State’s Attorney Contest Gets Heated: UPDATE

June 8, 2010

   The campaign for Cecil County State’s Attorney could be one of the more interesting, and heated, races to watch this year as incumbent Christopher Eastridge and potential challenger Michael Halter– Eastridge’s former deputy– square off, as they did in separate interviews with The Cecil Times on Monday.

    Halter criticized his former boss for not giving prosecutors in the office more “discretion” in handling felony cases, deciding which cases stand the greatest chance of successful prosecution at trial and which cases should be handled with plea agreements. Eastridge shot back that Halter’s  criticism was unfounded and said of his former deputy:  “The position went to his head.”

   As The Cecil Times reported Sunday,( article linked here:   https://ceciltimes.wordpress.com/2010/06/06/michael-halter-files-to-run-against-chris-eastridge-for-states-attorney/ )  Halter filed his candidacy as a Republican last week and a day later, Eastridge filed for re-election as a Democrat. So far, Eastridge is unopposed in the Democratic primary while Halter will face longtime Elkton attorney Ellis Rollins III in the Republican primary. Rollins filed his candidacy last summer but is also seeking a gubernatorial appointment to a vacant Circuit Court judgeship.

  Halter and Eastridge insisted Monday that there was no attempt to orchestrate a challenge to Rollins in the GOP primary as a maneuver to possibly weaken the well-known Rollins for a potential match-up with Eastridge in a general election contest.  And given their comments about one another, it seems clear that Halter and Eastridge are ‘in it to win it.’

  Halter said he did not speak to Eastridge about his plan to run– “That’s just not something you would do with Mr. Eastridge”– but had talked with fellow Republican Rollins twice about his intent to run. “He  urged me not to run,” Halter added.

   Eastridge said it was “well known” that he planned to file for re-election and that it was simply a coincidence that both men filed within a day of each other. “It is not anything I’ve engineered,” Eastridge said.

   Halter said that a key issue in his campaign will be the need for more “discretion” for prosecutors to determine which cases should be brought to trial and which cases should be dealt with through a plea agreement. He said that the “excellent” staff attorneys in the office should be listened to more but now “every case is his,” he said of Eastridge. There were cases that staff felt were too weak to go to trial, but Eastridge insisted on taking them to court “and then these cases fell apart at trial,” Halter said.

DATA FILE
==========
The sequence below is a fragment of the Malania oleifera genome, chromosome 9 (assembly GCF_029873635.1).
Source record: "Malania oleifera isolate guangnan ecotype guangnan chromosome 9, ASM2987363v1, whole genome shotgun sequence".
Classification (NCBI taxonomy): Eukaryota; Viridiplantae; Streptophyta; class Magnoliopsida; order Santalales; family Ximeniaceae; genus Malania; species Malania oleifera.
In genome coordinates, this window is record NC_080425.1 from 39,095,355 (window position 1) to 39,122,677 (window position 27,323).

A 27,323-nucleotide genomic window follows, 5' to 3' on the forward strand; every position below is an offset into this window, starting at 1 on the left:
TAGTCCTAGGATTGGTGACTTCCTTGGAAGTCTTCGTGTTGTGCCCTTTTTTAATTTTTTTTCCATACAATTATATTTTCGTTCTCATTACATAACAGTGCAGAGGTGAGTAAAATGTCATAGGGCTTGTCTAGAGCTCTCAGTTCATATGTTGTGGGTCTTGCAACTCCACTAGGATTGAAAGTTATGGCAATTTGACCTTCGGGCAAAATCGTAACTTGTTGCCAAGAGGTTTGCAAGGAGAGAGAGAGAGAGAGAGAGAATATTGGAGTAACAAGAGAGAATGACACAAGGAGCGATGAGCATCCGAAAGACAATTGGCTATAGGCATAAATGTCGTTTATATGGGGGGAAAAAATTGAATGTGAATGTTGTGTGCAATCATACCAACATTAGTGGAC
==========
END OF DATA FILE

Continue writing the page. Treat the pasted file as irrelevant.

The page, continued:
Eastridge countered that “I reserve to myself an appropriate level of authority” to determine which cases should go to trial. He said he consults with staff attorneys and seeks their views in such decisions. “I am not so obsinate as to be unwilling to see the potential pitfalls in certain cases,” he said.

   However, since most of the prosecutors are part-time, “we can’t have a staff meeting every week,” Eastridge noted.

   Halter joined the office as a part-time prosecutor in 2004 and went to full-time status in 2005. He was appointed Deputy State’s Attorney– the number two job in the office– in 2007, to replace the retiring David Parrack. Halter resigned his post in the fall of 2009. He said he decided to leave the office because “Chris controlled everything” and  prosecutors were “forced to try cases I did not think were winnable.”

   Eastridge shot back that Halter “has to accept responsibility” for his own cases and that in one case he reviewed after Halter left, the loss “could have been a question of appropriate instructions to the jury.”

    Both men explained that the heavy caseload requires prosecutors to make difficult decisions on which cases to fight at trial and which cases are best resolved through plea agreements. State speedy trial rules complicate such decisions. Eastridge estimated there are about 400 felony cases a year stemming from grand jury indictments or filing of criminal information documents, and such serious cases are top priority. Another 1,200 cases a year, many of lesser seriousness, are bumped up to Circuit Court when defendants refuse to resolve them in District Court and “pray” a jury trial at the higher court level.

   Eastridge said he “personally reviews” the serious felony cases stemming from indictments before decisions are made whether to take it to trial or seek a plea agreement.

    Halter said another key issue in his campaign would be the nature of plea agreements, which he said should be “binding” in most cases so that a defendant cannot come back a short time later and seek sentence modification from the original judge or subsequent diversion to non-jail programs, such as drug treatment. Halter has been critical of some judges for watering down punishment after a defendant only served a small portion of the original sentence.

    Both men are experienced, knowledgable prosecutors and a November general election campaign would be an interesting education on the law for citizens. But first Halter has to convince voters that he is the better GOP candidate than Rollins, who is an experienced trial attorney but has not been a prosecutor. The Rollins family name is legendary in local legal circles, since both his father and grandfather served as Circuit Court judges.